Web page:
I thought I'd share this screenshot of a friend's Facebook sharing. I partially read the Philosophical Salon article that he shared, (which can be found here) and I wasn't clear about the main idea, as I stated below:
To give you an idea of my "two contentious parties" observation, here are some comments from the article:
I'm not sure what this user's premises are for their last sentence. I've never watched The Sound of Music, so I'm confident that I'm missing countless amounts of context-revealing details. Maybe those details only reveal the author's opinion. Yet, I am increasingly curious about how commentors on supposedly civic websites create verbal violence towards other commentators. I suspect there are psychological and pathological phenomena unfolding in any party involved, but I can't affirm my suspicions effectively without quantitative and qualitative evidence.
Whenever I see a comment designed like this one, I immediately assume the author is not thinking about what they're typing. There's no quantitative evidence and qualitative evidence for language filled with proven logical fallacies; such fallacies are unconsciously and carelessly used in attempt to win arguments in comment sections (To better understand what this phenomena poorly exhibits, look deeply into Edward Tufte's Six Principles here. I don't want to experience legal accusations for scanning my hard copy to post). I see this trend in conspicuous digital mediums. Facebook, news, and newer editorial websites constitute as conspicuous digtial mediums; I think all of these mediums are unconsciously consumed as absolute truth, which mass mediums seem to condition people to do.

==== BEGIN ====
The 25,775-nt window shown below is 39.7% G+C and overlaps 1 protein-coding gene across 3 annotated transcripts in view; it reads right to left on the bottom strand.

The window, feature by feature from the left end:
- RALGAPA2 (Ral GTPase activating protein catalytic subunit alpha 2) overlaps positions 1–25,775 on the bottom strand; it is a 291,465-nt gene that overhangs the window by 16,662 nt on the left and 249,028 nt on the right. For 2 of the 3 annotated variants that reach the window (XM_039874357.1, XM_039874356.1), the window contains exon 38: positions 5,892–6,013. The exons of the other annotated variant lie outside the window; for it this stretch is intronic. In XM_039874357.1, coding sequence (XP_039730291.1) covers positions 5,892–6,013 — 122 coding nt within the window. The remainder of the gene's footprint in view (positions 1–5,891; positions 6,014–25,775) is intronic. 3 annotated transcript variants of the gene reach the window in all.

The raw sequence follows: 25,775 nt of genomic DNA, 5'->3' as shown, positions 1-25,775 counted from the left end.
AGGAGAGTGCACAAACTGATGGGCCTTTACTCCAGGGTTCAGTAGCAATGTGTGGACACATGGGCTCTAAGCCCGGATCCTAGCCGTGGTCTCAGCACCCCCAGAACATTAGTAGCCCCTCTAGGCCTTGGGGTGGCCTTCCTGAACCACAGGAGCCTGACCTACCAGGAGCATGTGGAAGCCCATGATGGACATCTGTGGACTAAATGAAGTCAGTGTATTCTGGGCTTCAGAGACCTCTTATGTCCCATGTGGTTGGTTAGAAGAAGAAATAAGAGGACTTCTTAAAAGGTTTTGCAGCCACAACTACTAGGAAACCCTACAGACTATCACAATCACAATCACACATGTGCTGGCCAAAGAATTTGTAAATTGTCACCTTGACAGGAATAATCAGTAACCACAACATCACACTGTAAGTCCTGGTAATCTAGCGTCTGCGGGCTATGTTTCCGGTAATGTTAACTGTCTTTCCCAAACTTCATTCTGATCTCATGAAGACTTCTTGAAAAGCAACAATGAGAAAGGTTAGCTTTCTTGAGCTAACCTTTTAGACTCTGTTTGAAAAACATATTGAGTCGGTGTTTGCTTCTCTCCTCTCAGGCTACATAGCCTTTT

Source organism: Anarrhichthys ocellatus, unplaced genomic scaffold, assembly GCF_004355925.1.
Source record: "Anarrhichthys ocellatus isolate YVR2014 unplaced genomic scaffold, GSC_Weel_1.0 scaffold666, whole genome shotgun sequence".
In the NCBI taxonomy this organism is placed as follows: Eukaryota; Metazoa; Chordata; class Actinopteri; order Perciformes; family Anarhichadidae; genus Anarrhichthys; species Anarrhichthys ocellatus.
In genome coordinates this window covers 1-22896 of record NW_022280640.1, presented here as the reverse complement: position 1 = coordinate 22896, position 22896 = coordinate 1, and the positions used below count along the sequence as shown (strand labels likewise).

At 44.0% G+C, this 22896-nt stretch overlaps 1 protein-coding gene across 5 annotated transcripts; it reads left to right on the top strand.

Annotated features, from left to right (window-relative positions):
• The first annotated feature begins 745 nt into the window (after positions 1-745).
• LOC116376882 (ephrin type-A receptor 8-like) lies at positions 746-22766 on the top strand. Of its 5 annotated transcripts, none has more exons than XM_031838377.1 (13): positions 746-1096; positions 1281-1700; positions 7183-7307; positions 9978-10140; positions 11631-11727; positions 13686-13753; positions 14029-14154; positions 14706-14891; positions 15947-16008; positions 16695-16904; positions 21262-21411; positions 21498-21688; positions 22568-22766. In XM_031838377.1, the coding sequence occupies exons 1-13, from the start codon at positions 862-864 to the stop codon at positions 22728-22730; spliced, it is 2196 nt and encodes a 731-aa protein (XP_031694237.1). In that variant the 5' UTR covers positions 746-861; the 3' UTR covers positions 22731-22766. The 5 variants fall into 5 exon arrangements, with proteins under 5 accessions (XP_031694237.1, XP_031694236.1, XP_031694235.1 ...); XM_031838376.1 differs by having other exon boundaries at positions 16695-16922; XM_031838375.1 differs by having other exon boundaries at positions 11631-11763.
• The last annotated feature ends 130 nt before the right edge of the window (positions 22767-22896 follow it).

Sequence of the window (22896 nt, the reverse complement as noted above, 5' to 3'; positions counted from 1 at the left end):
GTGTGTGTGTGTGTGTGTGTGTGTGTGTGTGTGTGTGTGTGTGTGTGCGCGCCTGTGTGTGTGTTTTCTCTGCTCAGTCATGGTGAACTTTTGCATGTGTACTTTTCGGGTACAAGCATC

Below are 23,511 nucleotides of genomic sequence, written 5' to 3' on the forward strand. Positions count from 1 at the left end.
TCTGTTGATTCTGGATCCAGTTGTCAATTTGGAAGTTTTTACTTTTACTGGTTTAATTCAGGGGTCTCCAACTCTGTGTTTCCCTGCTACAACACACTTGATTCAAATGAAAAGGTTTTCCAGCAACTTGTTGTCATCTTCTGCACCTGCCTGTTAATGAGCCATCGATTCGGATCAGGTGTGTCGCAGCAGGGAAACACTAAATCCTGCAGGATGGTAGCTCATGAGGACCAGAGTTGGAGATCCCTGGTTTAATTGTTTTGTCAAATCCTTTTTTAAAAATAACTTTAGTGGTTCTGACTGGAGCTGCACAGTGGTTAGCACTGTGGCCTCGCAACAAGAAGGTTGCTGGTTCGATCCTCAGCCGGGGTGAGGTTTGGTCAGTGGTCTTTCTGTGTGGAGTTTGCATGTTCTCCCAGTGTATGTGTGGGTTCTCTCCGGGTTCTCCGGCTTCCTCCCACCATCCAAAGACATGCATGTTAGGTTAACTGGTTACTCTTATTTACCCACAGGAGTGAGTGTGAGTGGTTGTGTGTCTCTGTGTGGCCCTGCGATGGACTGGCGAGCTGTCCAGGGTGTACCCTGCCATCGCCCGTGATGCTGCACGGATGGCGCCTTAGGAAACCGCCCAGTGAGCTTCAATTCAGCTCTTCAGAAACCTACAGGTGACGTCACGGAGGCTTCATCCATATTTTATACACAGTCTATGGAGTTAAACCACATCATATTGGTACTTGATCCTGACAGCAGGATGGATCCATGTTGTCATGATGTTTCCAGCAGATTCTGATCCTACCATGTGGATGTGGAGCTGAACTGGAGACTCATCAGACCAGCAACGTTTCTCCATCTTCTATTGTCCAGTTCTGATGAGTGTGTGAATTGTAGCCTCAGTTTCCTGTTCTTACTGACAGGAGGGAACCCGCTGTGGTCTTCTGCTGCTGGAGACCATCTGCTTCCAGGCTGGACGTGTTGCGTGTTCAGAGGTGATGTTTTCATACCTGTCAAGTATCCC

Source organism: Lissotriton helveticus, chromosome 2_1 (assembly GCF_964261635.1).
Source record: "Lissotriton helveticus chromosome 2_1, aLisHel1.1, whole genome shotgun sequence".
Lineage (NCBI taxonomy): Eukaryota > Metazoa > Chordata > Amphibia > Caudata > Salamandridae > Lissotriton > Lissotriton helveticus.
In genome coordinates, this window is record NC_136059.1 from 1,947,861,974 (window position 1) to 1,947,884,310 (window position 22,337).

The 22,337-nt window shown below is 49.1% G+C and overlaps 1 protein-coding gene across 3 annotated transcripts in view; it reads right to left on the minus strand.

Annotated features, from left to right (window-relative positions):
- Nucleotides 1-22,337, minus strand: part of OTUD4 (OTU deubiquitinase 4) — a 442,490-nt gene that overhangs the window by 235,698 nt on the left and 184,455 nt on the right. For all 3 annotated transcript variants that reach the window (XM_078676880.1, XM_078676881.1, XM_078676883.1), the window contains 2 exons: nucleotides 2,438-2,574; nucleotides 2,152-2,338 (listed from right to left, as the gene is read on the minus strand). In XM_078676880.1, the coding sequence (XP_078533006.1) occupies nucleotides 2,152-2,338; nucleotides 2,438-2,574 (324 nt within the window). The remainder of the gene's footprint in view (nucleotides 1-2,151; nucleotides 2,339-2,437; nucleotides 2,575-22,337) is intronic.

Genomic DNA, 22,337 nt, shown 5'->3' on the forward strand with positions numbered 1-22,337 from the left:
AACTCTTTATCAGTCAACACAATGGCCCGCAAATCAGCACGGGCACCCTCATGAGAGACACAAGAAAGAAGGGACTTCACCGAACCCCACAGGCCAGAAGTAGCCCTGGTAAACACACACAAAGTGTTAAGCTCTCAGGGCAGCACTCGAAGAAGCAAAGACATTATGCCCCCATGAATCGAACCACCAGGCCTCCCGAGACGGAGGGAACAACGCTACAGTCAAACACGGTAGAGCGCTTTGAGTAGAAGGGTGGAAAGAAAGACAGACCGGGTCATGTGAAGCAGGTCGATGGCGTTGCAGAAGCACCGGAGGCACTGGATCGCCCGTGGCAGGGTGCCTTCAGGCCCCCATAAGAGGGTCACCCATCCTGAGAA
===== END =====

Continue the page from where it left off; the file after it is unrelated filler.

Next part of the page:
At any rate, below is another comment with kinder tones. For me, it still is rife with logical fallacies, but at least this author doesn't behave like the one I described above:
For more information on logical fallacies, visit the website pictured below.
I have a grant writing class in 15 minutes, so I will stop now. I hope this post gives you an opportunity to understand my observations of what I see on many websites.